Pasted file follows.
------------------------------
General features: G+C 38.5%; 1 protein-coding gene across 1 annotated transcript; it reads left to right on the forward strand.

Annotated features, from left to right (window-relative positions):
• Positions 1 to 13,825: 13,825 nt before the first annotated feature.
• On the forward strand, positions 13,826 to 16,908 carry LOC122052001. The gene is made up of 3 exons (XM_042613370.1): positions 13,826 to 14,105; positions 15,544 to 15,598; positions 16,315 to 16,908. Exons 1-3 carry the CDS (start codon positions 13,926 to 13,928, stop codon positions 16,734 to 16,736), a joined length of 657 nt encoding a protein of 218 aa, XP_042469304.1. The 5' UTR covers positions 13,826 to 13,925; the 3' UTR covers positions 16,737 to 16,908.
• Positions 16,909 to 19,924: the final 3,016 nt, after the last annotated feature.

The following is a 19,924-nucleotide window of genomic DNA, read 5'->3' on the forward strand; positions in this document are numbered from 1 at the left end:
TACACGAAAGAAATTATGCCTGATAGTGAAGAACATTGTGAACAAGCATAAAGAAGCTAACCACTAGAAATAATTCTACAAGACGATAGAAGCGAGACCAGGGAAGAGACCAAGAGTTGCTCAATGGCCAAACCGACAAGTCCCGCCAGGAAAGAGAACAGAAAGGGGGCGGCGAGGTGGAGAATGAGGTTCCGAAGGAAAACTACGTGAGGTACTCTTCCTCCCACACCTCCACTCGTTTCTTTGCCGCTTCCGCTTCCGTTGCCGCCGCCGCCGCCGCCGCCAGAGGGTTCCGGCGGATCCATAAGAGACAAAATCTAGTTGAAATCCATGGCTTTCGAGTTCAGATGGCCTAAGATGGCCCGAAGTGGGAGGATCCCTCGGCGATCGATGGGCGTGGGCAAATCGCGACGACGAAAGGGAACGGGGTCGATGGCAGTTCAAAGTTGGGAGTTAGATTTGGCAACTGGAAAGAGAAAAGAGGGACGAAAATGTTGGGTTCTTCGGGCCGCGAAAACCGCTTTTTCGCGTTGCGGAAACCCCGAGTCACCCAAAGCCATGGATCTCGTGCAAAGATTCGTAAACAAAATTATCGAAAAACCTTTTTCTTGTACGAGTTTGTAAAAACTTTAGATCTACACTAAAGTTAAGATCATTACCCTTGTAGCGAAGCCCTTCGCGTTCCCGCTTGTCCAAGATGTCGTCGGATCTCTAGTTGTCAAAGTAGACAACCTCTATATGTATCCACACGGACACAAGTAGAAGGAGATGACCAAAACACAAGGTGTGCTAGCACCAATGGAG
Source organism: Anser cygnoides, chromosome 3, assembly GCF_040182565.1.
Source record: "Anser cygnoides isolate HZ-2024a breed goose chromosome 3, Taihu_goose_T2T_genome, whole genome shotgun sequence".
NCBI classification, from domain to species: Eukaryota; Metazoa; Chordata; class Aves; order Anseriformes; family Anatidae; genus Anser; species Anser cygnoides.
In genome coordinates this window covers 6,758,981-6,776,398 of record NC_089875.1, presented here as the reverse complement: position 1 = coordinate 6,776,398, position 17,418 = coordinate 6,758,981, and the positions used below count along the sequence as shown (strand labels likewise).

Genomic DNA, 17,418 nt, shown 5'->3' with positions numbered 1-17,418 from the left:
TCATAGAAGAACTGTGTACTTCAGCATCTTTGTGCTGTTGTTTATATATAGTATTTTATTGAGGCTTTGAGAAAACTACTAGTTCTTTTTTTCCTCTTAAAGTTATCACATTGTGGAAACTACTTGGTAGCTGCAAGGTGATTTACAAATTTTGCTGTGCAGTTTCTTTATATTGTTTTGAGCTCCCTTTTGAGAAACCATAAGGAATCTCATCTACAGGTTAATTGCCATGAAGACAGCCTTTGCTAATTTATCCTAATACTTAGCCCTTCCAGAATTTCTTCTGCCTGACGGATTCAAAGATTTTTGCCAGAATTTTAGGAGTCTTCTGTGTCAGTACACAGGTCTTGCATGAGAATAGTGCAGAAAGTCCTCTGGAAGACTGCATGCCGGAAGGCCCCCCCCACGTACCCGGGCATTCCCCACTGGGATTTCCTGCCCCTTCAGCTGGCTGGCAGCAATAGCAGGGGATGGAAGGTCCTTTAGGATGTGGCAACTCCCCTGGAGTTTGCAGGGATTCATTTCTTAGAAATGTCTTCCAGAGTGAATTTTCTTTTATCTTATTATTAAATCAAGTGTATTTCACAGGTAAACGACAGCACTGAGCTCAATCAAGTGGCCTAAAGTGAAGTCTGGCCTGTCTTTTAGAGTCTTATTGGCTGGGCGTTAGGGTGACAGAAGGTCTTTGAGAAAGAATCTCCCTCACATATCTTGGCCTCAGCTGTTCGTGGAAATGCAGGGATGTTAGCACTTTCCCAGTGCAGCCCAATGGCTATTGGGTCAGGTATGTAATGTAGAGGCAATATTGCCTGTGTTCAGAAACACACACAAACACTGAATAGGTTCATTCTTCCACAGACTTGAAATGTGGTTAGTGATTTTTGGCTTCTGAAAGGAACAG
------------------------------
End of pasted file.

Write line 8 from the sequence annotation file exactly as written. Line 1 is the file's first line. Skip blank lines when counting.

Source organism: Anser cygnoides, chromosome 3, assembly GCF_040182565.1.